So in v7.x .NET is available to your Metastorm BPM processes via server side scripting. You can use basic scripting on the server side, but not for use with the .NET framework. By using JScript.NET as your server side scripting language you have the .NET framework class library and your own custom types available to you, but let’s not forget the all important ework script object. This object allows you to access your process data from the server side.
When you create a server side script via designer, it is like creating a new class file in visual studio. The script can have full access to the .NET Framework Class Library and you may notice at the top of your script, like with your class files that the basic import System declaration has been made. Before I talk about the second imported namespace eWork.Engine.ScriptObject, I need to touch on references first.
In visual studio, if you are using assemblies that have been created by you or someone else or if you are using non core .NET framework assemblies, you have to create a reference in your project. This reference is essentially a link to the assembly so that you can access the types in that assembly. You would right-click the references folder in your project and then go find your assembly or COM component (VS will wrap it in a .NET callable wrapper for you). Once you select the assembly, it is copied locally to your project (if ‘Copy local’ set to true) so that when your project compiles it can use it after application deployment.
The same rule applies to using Metastorm BPM server side scripts. Instead of adding a reference to an assembly, you place the assembly that you need to reference in the Engine/dotnetbin folder of the Metastorm BPM program folder. Anything placed in here, the engine can see and so all you need to do is make sure you import the namespace required. This is where the eWork.Engine.ScriptObject comes in. If you go take a look in the dotnetbin just after installation of Metastorm BPM, you’ll see a collection of assemblies and eWork.Engine.ScriptObject.dll is one of them.
The namespace eWork.Engine.ScriptObject contains 13 types which you can use in your server side scripting. You may notice that when you first create a server side script, 2 methods are created for you, SyncSample and AsyncSample. The first parameter of each of these is an object called ework which is of type SyncProcessData or AsyncProcessData. Each of these are types found in the eWork.Engine.ScriptObject.dll.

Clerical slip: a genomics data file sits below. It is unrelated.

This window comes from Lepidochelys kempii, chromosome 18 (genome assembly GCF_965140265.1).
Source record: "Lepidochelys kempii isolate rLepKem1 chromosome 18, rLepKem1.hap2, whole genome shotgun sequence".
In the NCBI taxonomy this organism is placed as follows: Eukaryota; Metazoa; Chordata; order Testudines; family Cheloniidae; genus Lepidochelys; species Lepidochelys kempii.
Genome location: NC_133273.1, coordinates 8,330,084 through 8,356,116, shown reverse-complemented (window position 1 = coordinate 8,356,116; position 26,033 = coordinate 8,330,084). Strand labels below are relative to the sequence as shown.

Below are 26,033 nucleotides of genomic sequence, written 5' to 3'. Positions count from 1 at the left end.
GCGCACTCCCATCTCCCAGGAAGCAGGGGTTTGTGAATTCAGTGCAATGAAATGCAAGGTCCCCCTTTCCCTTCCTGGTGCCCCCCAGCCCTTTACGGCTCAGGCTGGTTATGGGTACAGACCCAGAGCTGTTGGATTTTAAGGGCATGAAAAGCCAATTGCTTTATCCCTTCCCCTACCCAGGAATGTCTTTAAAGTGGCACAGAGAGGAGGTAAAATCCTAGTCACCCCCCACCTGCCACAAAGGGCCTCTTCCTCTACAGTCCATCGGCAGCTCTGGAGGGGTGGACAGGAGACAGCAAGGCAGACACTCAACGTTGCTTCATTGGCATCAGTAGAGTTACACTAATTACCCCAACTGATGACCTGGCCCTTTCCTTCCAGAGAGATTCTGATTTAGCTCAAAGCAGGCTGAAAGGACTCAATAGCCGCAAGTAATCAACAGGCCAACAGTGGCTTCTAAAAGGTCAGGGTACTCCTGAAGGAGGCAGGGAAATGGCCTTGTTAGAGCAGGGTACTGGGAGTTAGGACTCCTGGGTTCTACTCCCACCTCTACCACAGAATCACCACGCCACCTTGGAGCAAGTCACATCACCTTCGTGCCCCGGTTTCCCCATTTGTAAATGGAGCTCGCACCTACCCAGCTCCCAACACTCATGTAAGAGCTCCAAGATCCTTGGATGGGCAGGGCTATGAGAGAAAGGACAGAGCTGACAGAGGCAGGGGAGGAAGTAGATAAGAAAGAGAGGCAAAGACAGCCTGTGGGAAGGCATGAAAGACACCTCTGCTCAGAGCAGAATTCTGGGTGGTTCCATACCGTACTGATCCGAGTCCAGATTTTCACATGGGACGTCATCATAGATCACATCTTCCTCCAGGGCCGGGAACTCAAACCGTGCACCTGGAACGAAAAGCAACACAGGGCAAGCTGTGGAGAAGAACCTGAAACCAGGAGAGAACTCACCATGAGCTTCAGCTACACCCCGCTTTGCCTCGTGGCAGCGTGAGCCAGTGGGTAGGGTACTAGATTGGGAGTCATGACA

So, we have an object in our methods available to us called ‘ework’. Now the first question is, what methods or properties does this handy ework object contain? – The server side script editor in v7 does not employ intellisense so typing ‘ework.’ is not going to help you much. One idea is to use visual studio’s object browser. If you create a new VS project, right click your references folder and then make your way over to Program Files/Metastorm BPM/Engine/dotnetbin and select the eWork.Engine.ScriptObject.dll file it will be added to your project references list. Right click this new reference and select ‘View in Object Browser’. You’ll now see the namespace and the 13 types I mentioned earlier in the object browser. Type members will be shown. Take a moment to instantiate the SyncProcessData type to have a look at its members that will available to you via the ‘ework’ object in the Designers script editor.
There’s a lot more to the ework object than you thought right? Most of the functions available via the Integration Wizard are there and because this is a .NET object, all of the standard object members are inherited (ToString() etc).
ps – When validating your server side scripts, Designer might throw up some errors to the effect that it can’t find a reference to your own .NET assemblies if being used. This is purely because the designer looks to its own Dotnetbin folder for references when validating your code and so any assemblies you wish the engine to work with should be placed in your local Designers Dotnetbin folder also (note, its a capital ‘D’ for the designer folder and a small ‘d’ for the engine folder).